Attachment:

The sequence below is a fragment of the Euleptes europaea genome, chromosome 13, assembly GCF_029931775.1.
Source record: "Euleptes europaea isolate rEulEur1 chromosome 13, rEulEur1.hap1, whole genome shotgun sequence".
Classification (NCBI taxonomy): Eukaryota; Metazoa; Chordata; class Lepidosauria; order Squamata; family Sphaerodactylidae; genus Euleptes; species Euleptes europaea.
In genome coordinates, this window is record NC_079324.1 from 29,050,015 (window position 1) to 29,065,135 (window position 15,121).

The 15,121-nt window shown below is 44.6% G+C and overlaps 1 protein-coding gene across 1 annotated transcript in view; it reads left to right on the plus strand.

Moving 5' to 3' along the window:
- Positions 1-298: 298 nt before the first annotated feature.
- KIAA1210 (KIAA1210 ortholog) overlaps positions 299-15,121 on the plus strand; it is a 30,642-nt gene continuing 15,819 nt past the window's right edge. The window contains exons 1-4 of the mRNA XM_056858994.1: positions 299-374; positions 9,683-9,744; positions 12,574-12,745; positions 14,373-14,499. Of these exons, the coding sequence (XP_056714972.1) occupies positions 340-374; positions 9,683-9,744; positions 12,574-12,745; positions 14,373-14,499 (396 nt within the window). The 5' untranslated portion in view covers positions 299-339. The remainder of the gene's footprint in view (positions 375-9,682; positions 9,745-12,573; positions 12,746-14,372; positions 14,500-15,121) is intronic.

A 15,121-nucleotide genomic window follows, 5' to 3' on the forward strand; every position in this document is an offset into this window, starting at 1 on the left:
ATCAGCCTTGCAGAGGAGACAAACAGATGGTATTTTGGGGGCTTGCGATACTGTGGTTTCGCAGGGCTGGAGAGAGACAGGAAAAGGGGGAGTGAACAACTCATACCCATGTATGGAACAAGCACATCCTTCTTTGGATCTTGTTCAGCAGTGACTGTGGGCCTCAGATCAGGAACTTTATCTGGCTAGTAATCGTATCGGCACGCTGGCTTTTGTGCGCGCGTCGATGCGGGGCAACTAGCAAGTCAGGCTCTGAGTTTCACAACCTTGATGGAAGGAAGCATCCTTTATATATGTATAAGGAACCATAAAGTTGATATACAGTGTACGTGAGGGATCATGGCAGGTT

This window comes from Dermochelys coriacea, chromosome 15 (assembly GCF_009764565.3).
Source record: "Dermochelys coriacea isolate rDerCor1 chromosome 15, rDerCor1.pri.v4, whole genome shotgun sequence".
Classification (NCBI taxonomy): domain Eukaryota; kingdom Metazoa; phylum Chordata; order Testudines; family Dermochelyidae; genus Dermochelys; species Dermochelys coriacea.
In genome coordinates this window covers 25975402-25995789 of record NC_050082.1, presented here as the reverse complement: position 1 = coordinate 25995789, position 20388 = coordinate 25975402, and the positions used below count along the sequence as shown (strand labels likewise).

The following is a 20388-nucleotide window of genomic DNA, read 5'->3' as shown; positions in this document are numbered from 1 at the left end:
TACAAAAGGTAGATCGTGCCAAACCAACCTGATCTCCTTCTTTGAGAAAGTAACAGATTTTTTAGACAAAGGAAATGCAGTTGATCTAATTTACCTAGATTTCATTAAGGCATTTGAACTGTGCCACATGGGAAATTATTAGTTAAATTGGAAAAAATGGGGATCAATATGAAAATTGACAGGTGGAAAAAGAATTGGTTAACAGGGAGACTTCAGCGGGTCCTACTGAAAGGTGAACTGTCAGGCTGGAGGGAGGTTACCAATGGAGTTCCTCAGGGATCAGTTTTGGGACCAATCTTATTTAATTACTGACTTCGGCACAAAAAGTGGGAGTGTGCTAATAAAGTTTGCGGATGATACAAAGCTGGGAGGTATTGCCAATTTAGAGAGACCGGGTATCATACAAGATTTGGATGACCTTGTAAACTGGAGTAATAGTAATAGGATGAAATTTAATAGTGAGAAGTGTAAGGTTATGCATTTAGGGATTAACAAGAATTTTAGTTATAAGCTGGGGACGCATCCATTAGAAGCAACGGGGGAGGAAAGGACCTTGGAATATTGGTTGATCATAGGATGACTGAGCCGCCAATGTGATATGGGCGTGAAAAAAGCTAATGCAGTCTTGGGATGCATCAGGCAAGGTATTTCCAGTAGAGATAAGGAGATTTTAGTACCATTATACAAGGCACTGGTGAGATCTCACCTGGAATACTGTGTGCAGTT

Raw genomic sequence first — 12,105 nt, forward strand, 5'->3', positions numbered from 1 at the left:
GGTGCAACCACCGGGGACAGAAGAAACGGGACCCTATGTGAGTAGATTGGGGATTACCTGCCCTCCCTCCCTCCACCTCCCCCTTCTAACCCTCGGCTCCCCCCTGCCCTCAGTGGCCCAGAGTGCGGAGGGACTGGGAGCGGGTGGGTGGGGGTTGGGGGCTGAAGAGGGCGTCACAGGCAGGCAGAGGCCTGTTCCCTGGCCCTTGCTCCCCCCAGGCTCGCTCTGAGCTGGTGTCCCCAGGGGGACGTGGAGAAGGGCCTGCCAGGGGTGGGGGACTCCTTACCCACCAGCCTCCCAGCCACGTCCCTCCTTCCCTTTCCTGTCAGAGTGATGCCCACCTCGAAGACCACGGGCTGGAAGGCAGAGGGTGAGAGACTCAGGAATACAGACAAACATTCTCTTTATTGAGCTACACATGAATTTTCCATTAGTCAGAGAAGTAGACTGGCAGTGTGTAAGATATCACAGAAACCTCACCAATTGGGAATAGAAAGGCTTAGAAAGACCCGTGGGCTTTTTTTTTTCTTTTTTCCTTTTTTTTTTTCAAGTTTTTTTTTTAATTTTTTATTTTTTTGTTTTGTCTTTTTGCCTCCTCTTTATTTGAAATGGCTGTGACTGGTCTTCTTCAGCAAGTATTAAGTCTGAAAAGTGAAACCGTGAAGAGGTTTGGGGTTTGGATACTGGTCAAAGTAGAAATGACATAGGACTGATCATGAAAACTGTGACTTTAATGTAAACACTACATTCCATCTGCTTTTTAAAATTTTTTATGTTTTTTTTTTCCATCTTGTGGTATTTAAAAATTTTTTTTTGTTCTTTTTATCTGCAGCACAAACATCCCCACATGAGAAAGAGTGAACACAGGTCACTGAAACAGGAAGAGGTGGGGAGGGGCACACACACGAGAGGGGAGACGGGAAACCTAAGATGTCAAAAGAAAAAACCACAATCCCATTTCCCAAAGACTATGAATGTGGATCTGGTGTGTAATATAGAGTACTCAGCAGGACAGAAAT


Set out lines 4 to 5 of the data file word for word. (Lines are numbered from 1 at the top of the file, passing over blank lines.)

In genome coordinates, this window is record NC_079324.1 from 29,050,015 (window position 1) to 29,065,135 (window position 15,121).

The 15,121-nt window shown below is 44.6% G+C and overlaps 1 protein-coding gene across 1 annotated transcript in view; it reads left to right on the plus strand.